We reported yesterday that the Brooklyn Philharmonic would return to Brighton Beach for the second year in a row. However, we found out after it went up that organizers had to cancel with the Brighton Beach venue, instead hosting two events as part of the “Brighton Beach Series” – and neither will be in Brighton Beach.
The news was distressing for those of us who found comfort in knowing that at least one Brooklyn cultural organization gave some thought to the borough’s nether regions, but there is some hope on the horizon. A rep for the Brooklyn Phil could not comment on why the event was canceled, but said that the organization “is still very much attached to Brighton Beach, and has plans to continue its ties there.”
Here’s the information for the two shows in the Brighton Beach Series:
VERA PAVLOVA’S ALBUM FOR THE YOUNG
Sunday, February 10, 2013, 4:00 pm
S. Stevan Dweck Center for Contemporary Culture
Brooklyn Public Library Central Library
10 Grand Army Plaza, Brooklyn, NY 11238
Tchaikovsky gets personal as acclaimed poet Vera Pavlova and the Brooklyn Phil Chamber Players take an intimate look at the life of a great Russian artist through original poetry, imagery, and music for strings and piano. Born in Moscow, Pavlova is a graduate of the Gnessin Academy of music and has published eighteen collections of poetry in her native Russian in addition to authoring five opera libretti and lyrics to three cantatas. Now living in New York, Pavlova recalls her childhood and coming of age in Russia through the lense of Tchaikovsky’s Album for the Young and Piano Trio in A minor. Texts will be presented in Russian with English translations. This free performance will be followed by a post-concert Q&A.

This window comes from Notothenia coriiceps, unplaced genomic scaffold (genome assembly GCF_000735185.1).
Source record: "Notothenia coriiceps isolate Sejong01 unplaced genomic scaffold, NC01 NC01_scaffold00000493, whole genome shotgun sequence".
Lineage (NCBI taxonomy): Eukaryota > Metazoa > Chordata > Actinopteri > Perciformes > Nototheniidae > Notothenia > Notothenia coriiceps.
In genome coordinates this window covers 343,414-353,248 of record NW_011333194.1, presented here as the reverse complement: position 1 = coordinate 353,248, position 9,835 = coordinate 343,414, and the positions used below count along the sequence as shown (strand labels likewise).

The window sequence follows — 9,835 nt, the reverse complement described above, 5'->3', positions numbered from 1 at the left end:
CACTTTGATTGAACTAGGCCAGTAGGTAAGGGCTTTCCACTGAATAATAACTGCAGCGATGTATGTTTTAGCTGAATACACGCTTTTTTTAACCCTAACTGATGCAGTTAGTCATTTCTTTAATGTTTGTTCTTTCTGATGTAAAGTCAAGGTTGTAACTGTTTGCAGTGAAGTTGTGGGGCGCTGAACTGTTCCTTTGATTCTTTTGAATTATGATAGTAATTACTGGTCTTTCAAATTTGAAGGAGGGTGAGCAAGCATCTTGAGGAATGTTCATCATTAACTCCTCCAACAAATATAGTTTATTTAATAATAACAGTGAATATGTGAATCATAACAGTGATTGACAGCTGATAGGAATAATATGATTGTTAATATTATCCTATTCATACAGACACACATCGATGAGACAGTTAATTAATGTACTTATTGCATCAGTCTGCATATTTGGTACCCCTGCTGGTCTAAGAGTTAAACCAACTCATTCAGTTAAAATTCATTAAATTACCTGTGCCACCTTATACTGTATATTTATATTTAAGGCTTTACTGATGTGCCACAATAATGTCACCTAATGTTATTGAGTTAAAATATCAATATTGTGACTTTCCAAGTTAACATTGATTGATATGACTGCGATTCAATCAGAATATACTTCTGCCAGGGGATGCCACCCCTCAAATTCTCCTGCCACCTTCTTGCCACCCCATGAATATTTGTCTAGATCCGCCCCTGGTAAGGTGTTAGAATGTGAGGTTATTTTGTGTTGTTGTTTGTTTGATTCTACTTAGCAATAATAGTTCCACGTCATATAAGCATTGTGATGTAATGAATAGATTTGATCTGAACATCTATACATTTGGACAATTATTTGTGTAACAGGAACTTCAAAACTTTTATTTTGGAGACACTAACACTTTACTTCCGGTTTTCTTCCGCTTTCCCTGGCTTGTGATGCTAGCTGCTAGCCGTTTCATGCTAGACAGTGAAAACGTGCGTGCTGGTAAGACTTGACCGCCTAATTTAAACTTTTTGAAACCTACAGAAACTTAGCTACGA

The Brooklyn Philharmonic is honored to partner with the Brooklyn Public Library to present this performance.
Vera Pavlova, poet
Steven Seymour, translator
Pyotr Ilyich Tchaikovsky, Album for the Young, Op. 39
Pyotr Ilyich Tchaikovsky, Piano Trio in A minor, Op. 50 – Mvt. 1. Pezzo elegiac
A BAD WORKMAN BLAMES HIS TOOLS
Sunday, March 3, 2013, 4:00 – 6:00 pm
Edith and Carl Marks Jewish Community House of Bensonhurst
7802 Bay Parkway, Brooklyn, NY 11214
Russian folk music was born in a rich peasant culture, centuries ago and 5,000 miles away, by artists who created music using whatever resources were at their disposal, from wood blocks to washboards to tablespoons. Lack of proper tools held no sway over creativity of the human spirit! The remarkable and distinctive folk music they created had an enormous impact beginning with orchestral music of the 19th century and expanding on into the music of today. The public is invited to join charismatic teaching artists and Brooklyn Phil musicians in a hands-on discovery of these creative traditions.